I regret to say that John WellsCompany Men, a drama of layoffs and despondency affecting three Boston-area white-collar guys (Ben Affleck, Tommy Lee Jones, Chris Cooper), plays like an intelligent funeral in a nicely furnished minimum-security prison.

It’s an honest and competently assembled attempt to capture the Great Recession lamentations of the moment, but the story just kind of plods along. It feels lifeless and confined — stuck with itself with no escape plan. It’s kind of proud, in fact, of being a story about well-dressed prisoners and their wives and children. Each dawn I die.

Wells was obviously convinced that just telling these three stories in a plain, no-frills, reality-reflecting way would suffice. Over and over Company Men says that losing one’s job can be devastating on several levels, that unemployment requires lifestyle cutbacks, that older men need sometimes need the jolt of an affair to feel alive, that job-seekers frequently fall into denial and despair, and that this country’s inability to compete in the honest making of things amounts to a huge spiritual deficit.

Yeah — agreed, agreed. But I kind of knew or suspected all of this. And yet the movie confines itself in an upper middle-class ghetto that feels — I’m going to steal a line from Camille Paglia — so lacking in “the lurid pagan truth about life.”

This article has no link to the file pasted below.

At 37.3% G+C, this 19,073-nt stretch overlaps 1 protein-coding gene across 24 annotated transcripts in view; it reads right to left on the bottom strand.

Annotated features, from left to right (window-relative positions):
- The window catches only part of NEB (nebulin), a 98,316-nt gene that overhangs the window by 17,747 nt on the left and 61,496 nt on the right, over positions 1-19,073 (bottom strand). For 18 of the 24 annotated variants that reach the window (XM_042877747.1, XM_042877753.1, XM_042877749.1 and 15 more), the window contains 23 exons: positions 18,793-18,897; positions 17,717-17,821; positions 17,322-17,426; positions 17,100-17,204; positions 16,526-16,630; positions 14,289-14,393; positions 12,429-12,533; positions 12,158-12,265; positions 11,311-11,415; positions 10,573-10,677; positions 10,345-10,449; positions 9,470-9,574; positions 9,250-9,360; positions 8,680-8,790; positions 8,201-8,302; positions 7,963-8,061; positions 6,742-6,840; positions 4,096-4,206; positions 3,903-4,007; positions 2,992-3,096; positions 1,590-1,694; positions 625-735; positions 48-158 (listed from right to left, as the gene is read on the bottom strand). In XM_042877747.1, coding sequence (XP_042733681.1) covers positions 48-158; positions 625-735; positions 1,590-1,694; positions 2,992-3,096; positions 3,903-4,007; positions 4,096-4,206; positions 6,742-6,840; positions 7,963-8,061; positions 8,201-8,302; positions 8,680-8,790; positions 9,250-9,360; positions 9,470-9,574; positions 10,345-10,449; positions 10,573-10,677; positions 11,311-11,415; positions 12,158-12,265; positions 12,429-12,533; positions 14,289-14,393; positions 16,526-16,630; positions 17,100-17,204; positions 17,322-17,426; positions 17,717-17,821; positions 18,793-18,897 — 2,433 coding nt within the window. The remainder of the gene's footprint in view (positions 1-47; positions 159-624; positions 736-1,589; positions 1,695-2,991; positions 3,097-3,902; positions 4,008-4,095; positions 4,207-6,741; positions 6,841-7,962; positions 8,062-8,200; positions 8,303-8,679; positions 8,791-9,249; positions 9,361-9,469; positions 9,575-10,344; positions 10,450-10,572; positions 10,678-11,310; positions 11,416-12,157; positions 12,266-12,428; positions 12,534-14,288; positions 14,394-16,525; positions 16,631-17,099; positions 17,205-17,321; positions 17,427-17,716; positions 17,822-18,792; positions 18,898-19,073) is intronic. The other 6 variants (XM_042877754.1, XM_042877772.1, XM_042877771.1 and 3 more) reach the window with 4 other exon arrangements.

There’s no madness, no sexual intrigue to speak of, no wily characters, no humor, no violence, no fist fights, and no Sopranos-style aplomb in portraying the grim or ironic undercurrent of things among suburbanites with power and money, etc.

Company Men is obviously occupying a portion of the same turf as Up In The Air minus the Clooney-and-Farmiga charm, the emotional resonance, the air miles, the sharp dialogue and the smartly angled characters.

Kevin Costner has a smallish role in Company Men as the house-renovating brother of Affleck’s wife, played by Rosemary DeWitt. He doesn’t have very many lines, but I wish the story had been mostly about him because he’s easily the most appealing personality on the boat. The second most engaging performance is given by Craig T. Nelson as the blunt-spoken CEO of the company whose cost-trimming decisions cause all the grief.

I’m genuinely sorry to have said most of this. A team of smart, sophisticated and well-intentioned people made Company Men , but it’s an absolute stiff in terms of real-world theatrical potential. I could see watching Company Men on HBO on a Sunday evening and going “yeah, not half bad,” but I wouldn’t dream of recommending it as a movie to go out and pay $12 bucks to see plus parking and popcorn.